Want to stave off Alzheimer’s? Use a sauna frequently.
That could soon be official advice after scientists found that men who use a sauna four to seven times a week reduced their chance of being diagnosed with the disease by 65 per cent compared to those who used it just once a week.
Previous research indicates that using saunas can reduce the risk of sudden cardiac death, death due to coronary artery disease and other cardiac events, and overall mortality. But this is the first time that scientists have investigated the link between dementia and essentially sitting in a boiling hot room.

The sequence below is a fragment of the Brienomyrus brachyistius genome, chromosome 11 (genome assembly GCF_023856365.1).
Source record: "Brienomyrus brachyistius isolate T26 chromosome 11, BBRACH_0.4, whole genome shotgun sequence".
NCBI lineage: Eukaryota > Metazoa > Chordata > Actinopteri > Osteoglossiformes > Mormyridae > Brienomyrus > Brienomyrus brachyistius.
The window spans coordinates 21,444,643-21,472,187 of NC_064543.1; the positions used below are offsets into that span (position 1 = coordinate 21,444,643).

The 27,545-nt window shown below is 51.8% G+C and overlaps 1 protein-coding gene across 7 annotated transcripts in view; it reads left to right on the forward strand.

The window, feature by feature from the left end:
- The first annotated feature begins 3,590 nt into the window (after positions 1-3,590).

“Saunas are thought to improve circulation and reduce blood pressure, both of which could go some way to reducing your risk of getting dementia,” said Dr Clare Walton, research manger at Alzheimer’s society.
But while Walton welcomed the research, she cautioned that the study alone cannot reveal whether sauna use is a worthwhile way to improve brain health.
“Currently the best evidence to reduce the risk of dementia is to exercise regularly, eat a healthy, balanced diet and avoid smoking,” Walton added.
Researchers studied more than 2,000 men in Finland aged between 42 and 60 in a 20 year follow-up.
Professor Jari Laukkanen, the study leader, said sauna bathing may protect the heart heart and memory to some extent.
“However, it is known that cardiovascular health affects the brain as well. The sense of well-being and relaxation experienced during sauna bathing may also play a role.”
The study was published in the Age and Ageing journal.